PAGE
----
Do Wedding Bands Have to Match?

Unlike shopping for an engagement ring—when it’s often just one person making the decisions—most couples shop together for wedding bands.  And in many instances, couples want their rings to “match”.  But not only is this unnecessary, it’s sometimes difficult or simply impractical.   For instance, a woman may have a platinum and diamond engagement ring, which frequently is paired with a coordinating band.   If she or her fiancé wants to have matching rings, his options are limited to a platinum band or one set with one or more diamonds.

Some men want the simplest, cheapest ring they can find because they’re not accustomed to wearing jewelry, and it quite simply doesn’t matter to them.  But there are many others with definite ideas about the material and design of the ring—they want their ring to reflect not only their marriage but also their personal style.  Also think about differences in skin tone.   A white metal ring may look beautiful on a woman’s hand, but the warmer tones of yellow or rose gold may look better on her fiance’s.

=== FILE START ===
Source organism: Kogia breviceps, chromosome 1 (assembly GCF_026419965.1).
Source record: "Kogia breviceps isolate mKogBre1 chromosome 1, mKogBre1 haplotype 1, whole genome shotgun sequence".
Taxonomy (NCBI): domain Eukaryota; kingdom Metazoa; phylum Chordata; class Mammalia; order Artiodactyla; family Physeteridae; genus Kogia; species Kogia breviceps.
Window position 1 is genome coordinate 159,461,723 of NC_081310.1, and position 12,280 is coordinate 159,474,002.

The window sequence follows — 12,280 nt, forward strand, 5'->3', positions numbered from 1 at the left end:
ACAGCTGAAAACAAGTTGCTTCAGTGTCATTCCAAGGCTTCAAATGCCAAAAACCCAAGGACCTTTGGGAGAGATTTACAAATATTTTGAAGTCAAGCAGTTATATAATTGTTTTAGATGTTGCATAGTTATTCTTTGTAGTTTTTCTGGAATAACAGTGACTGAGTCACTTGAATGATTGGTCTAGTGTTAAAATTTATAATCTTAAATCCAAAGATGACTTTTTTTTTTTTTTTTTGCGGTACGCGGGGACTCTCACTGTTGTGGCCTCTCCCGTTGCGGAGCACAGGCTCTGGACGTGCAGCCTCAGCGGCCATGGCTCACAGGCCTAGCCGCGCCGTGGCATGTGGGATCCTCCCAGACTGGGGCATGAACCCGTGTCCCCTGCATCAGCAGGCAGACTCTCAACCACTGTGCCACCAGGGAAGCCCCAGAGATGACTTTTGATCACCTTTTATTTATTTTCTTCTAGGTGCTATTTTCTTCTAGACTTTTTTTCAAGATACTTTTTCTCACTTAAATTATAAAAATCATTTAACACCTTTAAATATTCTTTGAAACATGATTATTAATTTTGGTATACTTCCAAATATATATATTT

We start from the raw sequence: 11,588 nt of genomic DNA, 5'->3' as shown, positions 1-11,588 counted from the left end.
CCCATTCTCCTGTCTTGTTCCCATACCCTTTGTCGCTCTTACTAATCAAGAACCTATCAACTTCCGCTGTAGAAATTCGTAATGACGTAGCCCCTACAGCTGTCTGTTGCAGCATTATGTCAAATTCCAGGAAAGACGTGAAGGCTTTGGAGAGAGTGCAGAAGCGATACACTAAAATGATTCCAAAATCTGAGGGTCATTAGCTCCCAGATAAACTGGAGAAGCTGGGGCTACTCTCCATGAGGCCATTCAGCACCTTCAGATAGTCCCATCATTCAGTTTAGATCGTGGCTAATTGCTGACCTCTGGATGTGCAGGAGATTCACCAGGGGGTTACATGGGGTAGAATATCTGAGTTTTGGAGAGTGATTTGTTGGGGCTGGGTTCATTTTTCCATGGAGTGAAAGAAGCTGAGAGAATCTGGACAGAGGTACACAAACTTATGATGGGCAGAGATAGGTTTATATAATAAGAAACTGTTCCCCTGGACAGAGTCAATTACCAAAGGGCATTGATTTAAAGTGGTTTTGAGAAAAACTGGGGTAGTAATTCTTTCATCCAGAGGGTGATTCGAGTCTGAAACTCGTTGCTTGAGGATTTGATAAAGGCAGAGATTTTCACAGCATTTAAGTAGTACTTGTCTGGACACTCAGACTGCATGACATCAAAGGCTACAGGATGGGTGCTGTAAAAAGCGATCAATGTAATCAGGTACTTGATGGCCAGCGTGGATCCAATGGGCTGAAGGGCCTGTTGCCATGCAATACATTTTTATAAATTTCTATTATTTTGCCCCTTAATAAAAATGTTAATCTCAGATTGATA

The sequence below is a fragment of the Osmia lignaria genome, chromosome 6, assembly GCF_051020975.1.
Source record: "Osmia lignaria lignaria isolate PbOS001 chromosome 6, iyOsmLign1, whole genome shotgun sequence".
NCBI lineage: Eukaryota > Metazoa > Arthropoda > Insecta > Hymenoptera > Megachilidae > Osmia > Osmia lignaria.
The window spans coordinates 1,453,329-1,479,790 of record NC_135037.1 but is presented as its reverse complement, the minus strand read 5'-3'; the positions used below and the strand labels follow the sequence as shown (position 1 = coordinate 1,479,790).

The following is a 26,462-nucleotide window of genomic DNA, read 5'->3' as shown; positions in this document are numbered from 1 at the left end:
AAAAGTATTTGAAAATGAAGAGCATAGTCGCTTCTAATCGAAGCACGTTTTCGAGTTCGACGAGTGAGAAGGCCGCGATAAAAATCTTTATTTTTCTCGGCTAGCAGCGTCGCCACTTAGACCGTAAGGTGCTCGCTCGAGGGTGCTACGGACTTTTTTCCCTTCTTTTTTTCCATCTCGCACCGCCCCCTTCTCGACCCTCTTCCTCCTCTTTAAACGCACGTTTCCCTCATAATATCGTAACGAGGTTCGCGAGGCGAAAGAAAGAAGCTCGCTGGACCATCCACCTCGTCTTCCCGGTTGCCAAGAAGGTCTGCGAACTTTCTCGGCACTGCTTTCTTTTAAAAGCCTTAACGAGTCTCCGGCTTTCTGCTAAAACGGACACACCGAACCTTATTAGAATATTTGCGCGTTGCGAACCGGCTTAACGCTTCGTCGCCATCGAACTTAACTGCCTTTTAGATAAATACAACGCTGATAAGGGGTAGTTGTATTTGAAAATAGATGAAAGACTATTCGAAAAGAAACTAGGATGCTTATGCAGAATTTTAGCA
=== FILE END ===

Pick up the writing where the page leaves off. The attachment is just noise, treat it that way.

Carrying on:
Practicality is also a major consideration.  For a man with a job or hobby where any jewelry needs to withstand extraordinary wear, it may simply not make sense to invest in a handcrafted precious metal ring.   Although industrial metals have their own limitations, they are durable and inexpensive and do provide an alternative.

For the majority of couples, what’s most important is that they both honor their commitment to each other by wearing a ring—the color, style, and material matter far less than the symbol.


 
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